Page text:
Rabbi Gregory S. Marx
In Parshat Vaera, God speaks to Moses and self-identifies as Adonai. God continues to say that the divine appeared to Abraham, Isaac and Jacob by a different name, El Shaddai, and that God was not revealed to them as Adonai.
It was only later that God is referred to by the tetragrammaton, God’s four-letter name, yod-hay-vav-hay, which we pronounce as “Adonai.” So, why would God need to say that to Moses and, furthermore, why the need to proclaim the unity of the divine despite being called by different names?
I suspect that the ancient ancestors were a diverse community; some must have referred to God by one name, while others identified God differently. They saw in the diverse names different characteristics, traits and capabilities.
For some, God was the presence of justice in the face of evil, while for others, God offered mercy in the face of sin. God was worshipped by a diverse community. Moses, about to confront the most powerful person in the ancient world, Pharaoh, needed to know whom he was representing. So, God reminds Moses of the unity of the divine and of the community that adorates Him.
We live in a time when we are confronted by a multiplicity of challenges. We are a varied community with different perspectives and understandings of God, as well as politics.
Just recently, I was speaking to a friend of mine, who is a rabbi, and she told me, as we began the conversation, “I just wanted to tell you, I’m a Trump supporter.” I asked myself why was that statement necessary? Our friendship transcended politics. Our relationship was deeper than Republican or Democrat. But somehow there was a concern that our friendship might be jeopardized because of the divisive politics of today.
One of our greatest challenges today is antisemitism. It is our modern-day Pharaoh. It is high time we recognize our unity, just as God reminded Moses of the divine unity despite “knowing God differently throughout the ages.” It is high time that we put away our political differences, as well as our religious ones and stand shoulder to shoulder against the rising hate and heat of antisemitism of our time.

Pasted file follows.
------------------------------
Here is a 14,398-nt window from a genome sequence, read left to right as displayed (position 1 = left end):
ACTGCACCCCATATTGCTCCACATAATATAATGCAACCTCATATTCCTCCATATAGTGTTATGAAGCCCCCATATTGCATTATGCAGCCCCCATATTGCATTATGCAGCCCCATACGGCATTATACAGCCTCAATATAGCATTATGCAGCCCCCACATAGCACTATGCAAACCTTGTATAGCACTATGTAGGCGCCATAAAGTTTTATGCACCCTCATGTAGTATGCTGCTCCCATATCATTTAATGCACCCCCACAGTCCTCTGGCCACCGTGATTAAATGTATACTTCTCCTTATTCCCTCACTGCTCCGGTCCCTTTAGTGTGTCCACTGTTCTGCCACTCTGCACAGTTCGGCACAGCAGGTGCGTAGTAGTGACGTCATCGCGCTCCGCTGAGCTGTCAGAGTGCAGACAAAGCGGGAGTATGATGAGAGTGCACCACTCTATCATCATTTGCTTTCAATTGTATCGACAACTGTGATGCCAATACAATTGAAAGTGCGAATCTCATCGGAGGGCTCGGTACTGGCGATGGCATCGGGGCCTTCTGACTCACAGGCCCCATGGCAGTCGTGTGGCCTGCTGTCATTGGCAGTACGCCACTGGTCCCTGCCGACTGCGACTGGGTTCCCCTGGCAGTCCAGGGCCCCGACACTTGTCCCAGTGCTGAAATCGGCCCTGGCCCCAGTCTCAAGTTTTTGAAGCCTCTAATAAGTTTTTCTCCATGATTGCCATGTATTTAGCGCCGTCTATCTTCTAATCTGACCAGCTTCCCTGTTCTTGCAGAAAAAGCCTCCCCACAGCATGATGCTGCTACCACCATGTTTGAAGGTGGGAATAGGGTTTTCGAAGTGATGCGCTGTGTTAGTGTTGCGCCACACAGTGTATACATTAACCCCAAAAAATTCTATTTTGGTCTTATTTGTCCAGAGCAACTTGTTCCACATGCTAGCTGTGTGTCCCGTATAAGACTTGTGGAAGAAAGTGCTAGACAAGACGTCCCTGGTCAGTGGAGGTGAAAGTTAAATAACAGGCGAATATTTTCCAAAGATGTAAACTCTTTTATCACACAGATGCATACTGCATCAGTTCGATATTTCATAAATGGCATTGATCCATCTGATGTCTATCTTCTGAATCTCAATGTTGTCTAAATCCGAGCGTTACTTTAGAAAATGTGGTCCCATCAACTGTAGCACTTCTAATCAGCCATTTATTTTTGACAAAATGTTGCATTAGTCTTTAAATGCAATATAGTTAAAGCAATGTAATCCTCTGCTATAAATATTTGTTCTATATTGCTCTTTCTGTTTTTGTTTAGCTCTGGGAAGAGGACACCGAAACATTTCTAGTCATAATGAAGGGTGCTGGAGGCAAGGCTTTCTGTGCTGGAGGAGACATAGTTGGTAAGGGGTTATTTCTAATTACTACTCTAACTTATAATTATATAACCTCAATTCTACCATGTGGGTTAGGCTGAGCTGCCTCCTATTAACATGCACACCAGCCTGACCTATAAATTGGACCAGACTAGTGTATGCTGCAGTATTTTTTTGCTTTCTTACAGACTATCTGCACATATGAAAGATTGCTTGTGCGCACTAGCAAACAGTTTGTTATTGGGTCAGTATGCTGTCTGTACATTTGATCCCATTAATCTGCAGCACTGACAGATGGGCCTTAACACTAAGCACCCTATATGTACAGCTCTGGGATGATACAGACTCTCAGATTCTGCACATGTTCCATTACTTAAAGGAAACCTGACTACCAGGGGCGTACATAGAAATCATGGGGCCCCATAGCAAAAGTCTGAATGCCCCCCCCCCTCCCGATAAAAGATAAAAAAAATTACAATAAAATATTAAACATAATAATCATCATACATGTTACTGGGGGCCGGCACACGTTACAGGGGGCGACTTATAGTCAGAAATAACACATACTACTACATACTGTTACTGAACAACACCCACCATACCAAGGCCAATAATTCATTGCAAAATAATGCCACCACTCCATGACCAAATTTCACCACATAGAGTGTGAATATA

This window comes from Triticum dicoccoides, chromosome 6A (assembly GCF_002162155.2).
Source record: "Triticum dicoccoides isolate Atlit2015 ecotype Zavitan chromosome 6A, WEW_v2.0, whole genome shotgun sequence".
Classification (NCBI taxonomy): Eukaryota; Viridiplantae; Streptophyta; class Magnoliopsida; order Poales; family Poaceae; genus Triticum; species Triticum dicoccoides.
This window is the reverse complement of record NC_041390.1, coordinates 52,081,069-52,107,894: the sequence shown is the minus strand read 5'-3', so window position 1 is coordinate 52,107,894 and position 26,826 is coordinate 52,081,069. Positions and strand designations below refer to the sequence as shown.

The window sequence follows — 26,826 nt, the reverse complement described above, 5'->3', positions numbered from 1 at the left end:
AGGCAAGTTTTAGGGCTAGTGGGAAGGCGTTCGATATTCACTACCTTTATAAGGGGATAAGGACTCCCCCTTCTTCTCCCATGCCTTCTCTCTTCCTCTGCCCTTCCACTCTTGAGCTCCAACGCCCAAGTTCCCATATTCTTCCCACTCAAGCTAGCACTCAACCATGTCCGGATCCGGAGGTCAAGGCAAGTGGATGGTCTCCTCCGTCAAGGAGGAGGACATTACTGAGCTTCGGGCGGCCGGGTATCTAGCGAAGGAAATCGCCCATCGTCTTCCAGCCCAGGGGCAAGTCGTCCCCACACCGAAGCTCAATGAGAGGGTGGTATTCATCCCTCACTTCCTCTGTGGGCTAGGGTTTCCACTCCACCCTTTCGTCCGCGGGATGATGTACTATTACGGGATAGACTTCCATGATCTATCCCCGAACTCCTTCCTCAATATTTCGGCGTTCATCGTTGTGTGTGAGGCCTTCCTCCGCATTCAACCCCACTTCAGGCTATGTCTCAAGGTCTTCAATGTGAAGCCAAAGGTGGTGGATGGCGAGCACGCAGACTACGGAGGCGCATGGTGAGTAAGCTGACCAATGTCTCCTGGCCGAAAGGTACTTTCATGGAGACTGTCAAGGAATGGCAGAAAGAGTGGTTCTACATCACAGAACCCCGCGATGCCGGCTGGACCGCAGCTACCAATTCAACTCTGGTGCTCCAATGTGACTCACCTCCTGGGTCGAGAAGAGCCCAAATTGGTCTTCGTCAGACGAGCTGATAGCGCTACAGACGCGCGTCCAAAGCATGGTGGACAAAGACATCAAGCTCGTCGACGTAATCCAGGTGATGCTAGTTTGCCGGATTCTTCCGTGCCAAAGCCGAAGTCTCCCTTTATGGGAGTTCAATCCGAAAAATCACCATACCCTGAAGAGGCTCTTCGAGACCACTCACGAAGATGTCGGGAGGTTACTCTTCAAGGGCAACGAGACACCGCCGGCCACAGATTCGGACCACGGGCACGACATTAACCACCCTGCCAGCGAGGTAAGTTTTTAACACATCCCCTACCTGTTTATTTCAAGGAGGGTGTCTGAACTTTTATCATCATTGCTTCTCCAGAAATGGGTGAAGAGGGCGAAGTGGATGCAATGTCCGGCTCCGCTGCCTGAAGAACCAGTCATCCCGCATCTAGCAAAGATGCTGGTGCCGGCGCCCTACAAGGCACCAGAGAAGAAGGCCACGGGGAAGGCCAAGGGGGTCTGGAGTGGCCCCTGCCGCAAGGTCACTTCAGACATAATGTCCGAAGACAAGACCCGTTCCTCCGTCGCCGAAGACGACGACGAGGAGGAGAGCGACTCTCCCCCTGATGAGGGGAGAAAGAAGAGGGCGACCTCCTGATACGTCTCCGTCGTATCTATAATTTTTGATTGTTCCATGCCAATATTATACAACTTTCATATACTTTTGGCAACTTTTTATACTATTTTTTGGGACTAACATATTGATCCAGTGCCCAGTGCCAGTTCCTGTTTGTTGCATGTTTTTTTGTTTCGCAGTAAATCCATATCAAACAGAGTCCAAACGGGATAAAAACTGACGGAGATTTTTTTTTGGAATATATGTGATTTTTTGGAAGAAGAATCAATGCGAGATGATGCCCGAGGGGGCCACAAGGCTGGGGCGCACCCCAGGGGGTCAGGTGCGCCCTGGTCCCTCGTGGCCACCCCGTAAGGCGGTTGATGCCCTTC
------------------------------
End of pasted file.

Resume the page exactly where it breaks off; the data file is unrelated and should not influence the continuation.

Further in Exodus, God says, “I have heard the moaning of the Israelites and I have remembered my covenant.” 6:5 No matter what transpires, or how we act or believe or practice, God will be with us. Suffering transcends divisiveness. We are all one as we confront hate. The antisemite does not care if a particular Jew keeps kosher or not. The Jew-hater couldn’t care less if a Jew is a Democrat or a Republican. We are one.
I suggest that we need to do three things to confront antisemitism.
First, we must not be afraid to call hate out when we see it. We must not shrink from the challenge of calling out the haters, even if it strengthens the hand of those who hold us in antipathy.
Second, we must build alliances with other like-minded people. We are a tiny minority and need friends in high places as well as in the common marketplace. I am pleased that our community has continually endeavored to build bridges and relationships that force us to stretch. We do so in the deeply held belief that we cannot confront hate alone, nor can our allies. We must seek partners with whom we can stand and, likewise, who will be there for us. My synagogue, Beth Or, marched with the members of Bethlehem Baptist Church following the shootings in a North Carolina church as they came to pray with us following the attacks in Pittsburgh and Poway.
Finally, and most importantly, we must stop being our own worst enemies and sniping at each other because we are a diverse community; enough with the attacks that you are “too liberal,” “too extreme,” not “red enough” or “too progressive.” We have always had our differences, as our Torah portion indicates, but God told Moses that if you are to successfully confront evil in the form of Pharaoh, we as a people must stand as one.
The time before the Exodus demanded unity of purpose and community. Likewise, today, as we confront another formidable foe, the time for unity amidst our diversity is now.
Rabbi Gregory Marx is the senior rabbi at Congregation Beth Or in Maple Glen. The Board of Rabbis of Greater Philadelphia is proud to provide diverse perspectives on Torah commentary for the Jewish Exponent. The opinions expressed in this column are the author’s own and do not reflect the view of the Board of Rabbis.